Apart from the elusive Step 36 (which I just ignored) the instructions were very clear and the pattern came together perfectly with notches lining up just exactly as they should. This is important as the shoulder/neckline is constructed with one of those 90 degree pivots. This time last year I was moaning about a shonky indie pattern that expected that to happen with no markings on the pattern and pattern pieces that barely fitted together. Here was the same manoeuvre but made a thousand times neater and easier by virtue of being well drafted and clearly marked.


The final verdict is a definite thumbs up with the following caveats: Size down a little, blend out for butt coverage if you don't want it to sit open at the lower half, reduce the under collar width and don't sweat Step 36

If only I didn't find this version perfectly wearable I would have an excuse to make those tweaks and buy some really nice, fancy cashmere wool for a "proper" one. Or maybe now that I've used up this cheap fabric I can do just that for that other Lisette coat pattern.... :)

Details:
Pattern: Lisette for Butterick B6423
Size: M, no modifications (love that generous sleeve length!)
Fabric: Wool melton from Eliza Fabrics. Nylon lining from ClearIt
Notions: interfacing, thread, single button from Buttonmania

24 comments:

  1. Love the shawl collar and the how the pockets are made. It's a great coat and your caveats well appreciated.

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    1. Thanks Gale. I just need a slow night and to handstitch that under collar nad then I'll be perfectly happy

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  2. This is so stunning that I'm tempted to make myself one, despite my (I thought) strong preference for tailored fit in coats. The shawl collar is really quite compelling...

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    1. he he, thank you. This pattern shape is such the opposite of my body shape I was uncertain too. but I like it!

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  3. Your coat inspires me to get cracking on my own Lisette coat. I've had this pattern sitting around for a while. I scored a big piece at the thrift store I could use to make this. Also a precious piece of plaid Pendleton wool.....ooooh!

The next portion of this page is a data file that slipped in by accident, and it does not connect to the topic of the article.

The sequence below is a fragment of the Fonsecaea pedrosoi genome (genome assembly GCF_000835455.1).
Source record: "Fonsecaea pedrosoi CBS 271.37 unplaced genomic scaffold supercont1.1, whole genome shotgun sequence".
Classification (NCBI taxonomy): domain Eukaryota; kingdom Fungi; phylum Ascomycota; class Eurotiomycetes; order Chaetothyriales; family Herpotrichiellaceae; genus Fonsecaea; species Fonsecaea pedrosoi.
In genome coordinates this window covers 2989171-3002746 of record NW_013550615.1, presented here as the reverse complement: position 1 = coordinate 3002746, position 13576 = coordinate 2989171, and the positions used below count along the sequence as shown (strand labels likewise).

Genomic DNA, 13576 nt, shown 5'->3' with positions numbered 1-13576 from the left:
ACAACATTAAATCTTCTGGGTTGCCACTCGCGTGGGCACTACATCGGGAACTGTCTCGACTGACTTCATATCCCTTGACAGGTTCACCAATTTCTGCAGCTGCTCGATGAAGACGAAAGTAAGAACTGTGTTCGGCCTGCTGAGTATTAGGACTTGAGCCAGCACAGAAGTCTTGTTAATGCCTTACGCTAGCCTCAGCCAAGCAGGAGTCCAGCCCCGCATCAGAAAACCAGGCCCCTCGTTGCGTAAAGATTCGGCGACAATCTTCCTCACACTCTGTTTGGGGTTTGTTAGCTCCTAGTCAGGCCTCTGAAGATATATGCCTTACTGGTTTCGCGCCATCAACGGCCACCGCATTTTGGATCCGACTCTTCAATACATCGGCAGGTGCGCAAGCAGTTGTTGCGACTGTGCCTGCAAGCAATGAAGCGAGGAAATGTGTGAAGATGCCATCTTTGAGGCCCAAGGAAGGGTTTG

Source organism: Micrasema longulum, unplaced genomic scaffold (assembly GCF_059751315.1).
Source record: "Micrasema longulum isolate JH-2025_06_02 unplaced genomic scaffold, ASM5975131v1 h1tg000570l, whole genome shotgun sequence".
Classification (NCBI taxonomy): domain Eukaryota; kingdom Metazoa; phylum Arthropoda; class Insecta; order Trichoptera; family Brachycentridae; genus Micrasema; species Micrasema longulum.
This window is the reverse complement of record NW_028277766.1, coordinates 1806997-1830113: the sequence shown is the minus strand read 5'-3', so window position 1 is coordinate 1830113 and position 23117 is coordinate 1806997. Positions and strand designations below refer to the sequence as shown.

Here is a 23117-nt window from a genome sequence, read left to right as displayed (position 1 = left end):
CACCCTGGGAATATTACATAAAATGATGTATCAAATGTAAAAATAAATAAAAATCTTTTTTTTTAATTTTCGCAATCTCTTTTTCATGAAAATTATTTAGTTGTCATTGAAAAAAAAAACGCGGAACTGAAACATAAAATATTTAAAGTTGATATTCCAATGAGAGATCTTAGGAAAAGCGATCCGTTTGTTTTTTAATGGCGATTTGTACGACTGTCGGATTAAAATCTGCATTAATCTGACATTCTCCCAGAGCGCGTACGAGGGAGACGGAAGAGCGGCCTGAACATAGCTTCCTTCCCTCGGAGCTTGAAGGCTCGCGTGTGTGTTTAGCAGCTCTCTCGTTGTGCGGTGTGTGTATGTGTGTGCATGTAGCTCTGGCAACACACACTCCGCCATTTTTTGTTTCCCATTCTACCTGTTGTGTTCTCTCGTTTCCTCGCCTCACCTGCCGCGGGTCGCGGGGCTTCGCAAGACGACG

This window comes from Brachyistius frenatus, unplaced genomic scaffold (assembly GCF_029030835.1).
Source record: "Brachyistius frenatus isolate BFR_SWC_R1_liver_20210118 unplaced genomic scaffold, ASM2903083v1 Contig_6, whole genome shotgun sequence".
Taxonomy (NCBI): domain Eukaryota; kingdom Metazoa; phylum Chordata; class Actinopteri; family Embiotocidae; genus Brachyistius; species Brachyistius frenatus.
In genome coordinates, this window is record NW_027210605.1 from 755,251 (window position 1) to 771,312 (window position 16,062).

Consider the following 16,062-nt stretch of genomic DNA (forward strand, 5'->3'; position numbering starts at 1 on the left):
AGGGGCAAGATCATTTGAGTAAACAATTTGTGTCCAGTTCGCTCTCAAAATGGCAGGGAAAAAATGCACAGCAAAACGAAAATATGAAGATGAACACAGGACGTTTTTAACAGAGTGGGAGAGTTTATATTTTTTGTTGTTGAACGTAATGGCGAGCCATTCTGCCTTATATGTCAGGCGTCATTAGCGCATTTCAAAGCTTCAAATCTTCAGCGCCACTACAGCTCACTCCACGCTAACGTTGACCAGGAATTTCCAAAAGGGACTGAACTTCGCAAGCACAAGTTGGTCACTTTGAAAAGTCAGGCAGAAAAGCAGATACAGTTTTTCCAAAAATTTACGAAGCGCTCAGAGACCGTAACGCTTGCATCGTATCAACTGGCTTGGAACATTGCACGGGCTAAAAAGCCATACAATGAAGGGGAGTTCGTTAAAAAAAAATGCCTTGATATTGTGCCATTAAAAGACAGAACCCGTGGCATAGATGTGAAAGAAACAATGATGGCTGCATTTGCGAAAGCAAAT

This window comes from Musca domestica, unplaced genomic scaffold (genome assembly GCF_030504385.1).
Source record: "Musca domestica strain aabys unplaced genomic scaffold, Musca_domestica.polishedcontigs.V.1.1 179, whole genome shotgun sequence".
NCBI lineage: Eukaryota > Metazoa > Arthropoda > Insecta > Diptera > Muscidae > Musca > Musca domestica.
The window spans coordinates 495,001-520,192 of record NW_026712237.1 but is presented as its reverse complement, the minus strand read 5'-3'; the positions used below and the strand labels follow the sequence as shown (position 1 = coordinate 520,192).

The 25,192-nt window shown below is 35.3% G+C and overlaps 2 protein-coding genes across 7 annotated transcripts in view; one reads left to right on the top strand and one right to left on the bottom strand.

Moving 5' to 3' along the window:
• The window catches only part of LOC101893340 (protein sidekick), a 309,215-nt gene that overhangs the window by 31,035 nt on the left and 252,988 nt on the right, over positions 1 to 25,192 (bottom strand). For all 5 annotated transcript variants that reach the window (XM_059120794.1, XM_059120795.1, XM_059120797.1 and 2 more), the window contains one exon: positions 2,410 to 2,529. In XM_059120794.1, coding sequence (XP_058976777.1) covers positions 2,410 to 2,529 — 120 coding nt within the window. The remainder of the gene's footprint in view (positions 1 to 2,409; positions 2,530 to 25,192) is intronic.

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  4. I love the coat - it looks great.
    My mother would like a wool coat for winter and I have struggled to find a suitable pattern. I think you have done that for me. I suppose I should get onto making one before winter disappears.

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    1. Thanks J! My mum gave this one the mum's tick of approval when she tried it on, so I say go for it! It sews up quite simply and relatively quickly. There's as much time in all the cutting.

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  5. This looks amazing on you!😍 So flattering!

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  6. Oh the coat looks great! If I ever get adventurous enough to make it I will take your recommendation on board!

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    1. THanks Jenya. Coats are not so hard. Just heavy and awkward to move around the machine. You would nail this for sure.

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  7. A very versatile coat and I love the lines at the front. Interesting that Liesel did a hand-picked stitch around that collar to make it behave.

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    1. Yes, I remember her blog post and wasn't quite sure what it all meant at the time. now I can see exactly. The pocket lines are great aren't they.

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  8. It looks great on you, and those pockets/curved seams are lovely. Would love to see your version of the other coat, though (although it's unlined and therefore unsuitable for this horrendous cold snap we're having!).

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    1. Thanks Marisa. I might just have to make that one for spring. The flat felled seams on an adult coat should feel easy after the coat I just made for A

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  9. Coat looks great...love those pockets. I wonder if you weren't a sewing person if you would have even noticed the collar thing...

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    1. I don't know, but I know I've always been pretty fussy about the construction of clothes. Even when I had no idea about how they were constructed i could tell if they were good or not. Bit like how I still am with food! I'll keep playing with sewing, but happy to let someone else work on cooking

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  10. Looks fab! Thanks for the helpful review!